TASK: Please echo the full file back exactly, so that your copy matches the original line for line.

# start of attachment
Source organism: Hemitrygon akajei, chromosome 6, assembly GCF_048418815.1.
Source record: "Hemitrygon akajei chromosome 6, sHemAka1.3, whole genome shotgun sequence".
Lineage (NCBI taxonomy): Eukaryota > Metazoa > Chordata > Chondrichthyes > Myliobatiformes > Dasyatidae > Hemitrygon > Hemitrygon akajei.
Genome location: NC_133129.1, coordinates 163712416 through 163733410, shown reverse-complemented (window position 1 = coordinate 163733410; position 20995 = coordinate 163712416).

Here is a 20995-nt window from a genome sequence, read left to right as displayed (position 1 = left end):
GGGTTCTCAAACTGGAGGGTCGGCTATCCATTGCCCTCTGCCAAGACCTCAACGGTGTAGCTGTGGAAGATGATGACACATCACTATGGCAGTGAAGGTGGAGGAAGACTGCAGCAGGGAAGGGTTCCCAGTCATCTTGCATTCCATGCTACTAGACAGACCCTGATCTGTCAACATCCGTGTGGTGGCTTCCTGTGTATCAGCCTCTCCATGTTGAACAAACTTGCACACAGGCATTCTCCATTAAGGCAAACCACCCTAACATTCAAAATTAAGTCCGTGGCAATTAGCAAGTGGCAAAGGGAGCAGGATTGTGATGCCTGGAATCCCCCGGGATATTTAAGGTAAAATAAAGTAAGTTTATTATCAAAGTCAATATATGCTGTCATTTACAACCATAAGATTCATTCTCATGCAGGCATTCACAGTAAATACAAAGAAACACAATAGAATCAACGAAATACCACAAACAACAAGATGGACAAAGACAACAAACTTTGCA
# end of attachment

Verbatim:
Source organism: Hemitrygon akajei, chromosome 6, assembly GCF_048418815.1.
Source record: "Hemitrygon akajei chromosome 6, sHemAka1.3, whole genome shotgun sequence".
Lineage (NCBI taxonomy): Eukaryota > Metazoa > Chordata > Chondrichthyes > Myliobatiformes > Dasyatidae > Hemitrygon > Hemitrygon akajei.
Genome location: NC_133129.1, coordinates 163712416 through 163733410, shown reverse-complemented (window position 1 = coordinate 163733410; position 20995 = coordinate 163712416).

Here is a 20995-nt window from a genome sequence, read left to right as displayed (position 1 = left end):
GGGTTCTCAAACTGGAGGGTCGGCTATCCATTGCCCTCTGCCAAGACCTCAACGGTGTAGCTGTGGAAGATGATGACACATCACTATGGCAGTGAAGGTGGAGGAAGACTGCAGCAGGGAAGGGTTCCCAGTCATCTTGCATTCCATGCTACTAGACAGACCCTGATCTGTCAACATCCGTGTGGTGGCTTCCTGTGTATCAGCCTCTCCATGTTGAACAAACTTGCACACAGGCATTCTCCATTAAGGCAAACCACCCTAACATTCAAAATTAAGTCCGTGGCAATTAGCAAGTGGCAAAGGGAGCAGGATTGTGATGCCTGGAATCCCCCGGGATATTTAAGGTAAAATAAAGTAAGTTTATTATCAAAGTCAATATATGCTGTCATTTACAACCATAAGATTCATTCTCATGCAGGCATTCACAGTAAATACAAAGAAACACAATAGAATCAACGAAATACCACAAACAACAAGATGGACAAAGACAACAAACTTTGCA